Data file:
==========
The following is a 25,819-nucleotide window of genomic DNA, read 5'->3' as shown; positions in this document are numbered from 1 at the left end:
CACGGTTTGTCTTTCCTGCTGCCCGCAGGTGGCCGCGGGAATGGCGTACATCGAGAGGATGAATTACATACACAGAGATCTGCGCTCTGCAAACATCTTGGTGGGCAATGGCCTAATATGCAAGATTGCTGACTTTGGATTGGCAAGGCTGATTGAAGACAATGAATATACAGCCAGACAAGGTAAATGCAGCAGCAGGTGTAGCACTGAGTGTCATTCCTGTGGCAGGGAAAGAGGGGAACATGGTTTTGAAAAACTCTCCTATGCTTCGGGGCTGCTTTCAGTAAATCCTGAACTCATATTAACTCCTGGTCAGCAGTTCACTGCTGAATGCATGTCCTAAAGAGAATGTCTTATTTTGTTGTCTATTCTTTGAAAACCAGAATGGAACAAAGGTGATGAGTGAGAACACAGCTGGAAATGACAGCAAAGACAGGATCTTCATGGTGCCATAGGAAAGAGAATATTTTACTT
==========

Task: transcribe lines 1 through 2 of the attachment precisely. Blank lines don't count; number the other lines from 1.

The following is a 25,819-nucleotide window of genomic DNA, read 5'->3' as shown; positions in this document are numbered from 1 at the left end:
CACGGTTTGTCTTTCCTGCTGCCCGCAGGTGGCCGCGGGAATGGCGTACATCGAGAGGATGAATTACATACACAGAGATCTGCGCTCTGCAAACATCTTGGTGGGCAATGGCCTAATATGCAAGATTGCTGACTTTGGATTGGCAAGGCTGATTGAAGACAATGAATATACAGCCAGACAAGGTAAATGCAGCAGCAGGTGTAGCACTGAGTGTCATTCCTGTGGCAGGGAAAGAGGGGAACATGGTTTTGAAAAACTCTCCTATGCTTCGGGGCTGCTTTCAGTAAATCCTGAACTCATATTAACTCCTGGTCAGCAGTTCACTGCTGAATGCATGTCCTAAAGAGAATGTCTTATTTTGTTGTCTATTCTTTGAAAACCAGAATGGAACAAAGGTGATGAGTGAGAACACAGCTGGAAATGACAGCAAAGACAGGATCTTCATGGTGCCATAGGAAAGAGAATATTTTACTT